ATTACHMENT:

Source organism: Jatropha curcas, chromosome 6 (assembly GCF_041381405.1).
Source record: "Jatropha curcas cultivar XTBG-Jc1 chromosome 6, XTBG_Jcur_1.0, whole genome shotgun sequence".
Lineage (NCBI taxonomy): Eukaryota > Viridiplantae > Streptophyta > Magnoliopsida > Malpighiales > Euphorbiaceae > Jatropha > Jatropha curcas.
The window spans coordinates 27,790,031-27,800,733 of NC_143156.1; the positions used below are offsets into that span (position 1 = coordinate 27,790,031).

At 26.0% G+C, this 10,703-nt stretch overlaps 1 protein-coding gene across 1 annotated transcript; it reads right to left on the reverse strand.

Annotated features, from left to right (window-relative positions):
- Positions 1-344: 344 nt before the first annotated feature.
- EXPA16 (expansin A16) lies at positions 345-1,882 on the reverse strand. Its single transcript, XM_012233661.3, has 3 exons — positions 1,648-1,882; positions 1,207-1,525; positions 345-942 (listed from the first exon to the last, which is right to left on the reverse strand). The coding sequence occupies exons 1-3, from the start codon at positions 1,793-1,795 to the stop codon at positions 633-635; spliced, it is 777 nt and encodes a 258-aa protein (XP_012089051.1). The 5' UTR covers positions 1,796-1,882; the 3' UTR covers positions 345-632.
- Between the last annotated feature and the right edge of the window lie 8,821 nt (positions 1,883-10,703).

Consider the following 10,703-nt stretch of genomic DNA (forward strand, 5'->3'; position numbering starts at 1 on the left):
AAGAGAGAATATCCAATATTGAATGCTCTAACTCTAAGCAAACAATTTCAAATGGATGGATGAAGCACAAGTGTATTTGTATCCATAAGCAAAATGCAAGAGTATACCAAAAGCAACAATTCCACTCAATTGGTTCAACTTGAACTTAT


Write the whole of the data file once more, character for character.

Source organism: Jatropha curcas, chromosome 6 (assembly GCF_041381405.1).
Source record: "Jatropha curcas cultivar XTBG-Jc1 chromosome 6, XTBG_Jcur_1.0, whole genome shotgun sequence".
Lineage (NCBI taxonomy): Eukaryota > Viridiplantae > Streptophyta > Magnoliopsida > Malpighiales > Euphorbiaceae > Jatropha > Jatropha curcas.
The window spans coordinates 27,790,031-27,800,733 of NC_143156.1; the positions used below are offsets into that span (position 1 = coordinate 27,790,031).

At 26.0% G+C, this 10,703-nt stretch overlaps 1 protein-coding gene across 1 annotated transcript; it reads right to left on the reverse strand.

Annotated features, from left to right (window-relative positions):
- Positions 1-344: 344 nt before the first annotated feature.
- EXPA16 (expansin A16) lies at positions 345-1,882 on the reverse strand. Its single transcript, XM_012233661.3, has 3 exons — positions 1,648-1,882; positions 1,207-1,525; positions 345-942 (listed from the first exon to the last, which is right to left on the reverse strand). The coding sequence occupies exons 1-3, from the start codon at positions 1,793-1,795 to the stop codon at positions 633-635; spliced, it is 777 nt and encodes a 258-aa protein (XP_012089051.1). The 5' UTR covers positions 1,796-1,882; the 3' UTR covers positions 345-632.
- Between the last annotated feature and the right edge of the window lie 8,821 nt (positions 1,883-10,703).

Consider the following 10,703-nt stretch of genomic DNA (forward strand, 5'->3'; position numbering starts at 1 on the left):
AAGAGAGAATATCCAATATTGAATGCTCTAACTCTAAGCAAACAATTTCAAATGGATGGATGAAGCACAAGTGTATTTGTATCCATAAGCAAAATGCAAGAGTATACCAAAAGCAACAATTCCACTCAATTGGTTCAACTTGAACTTAT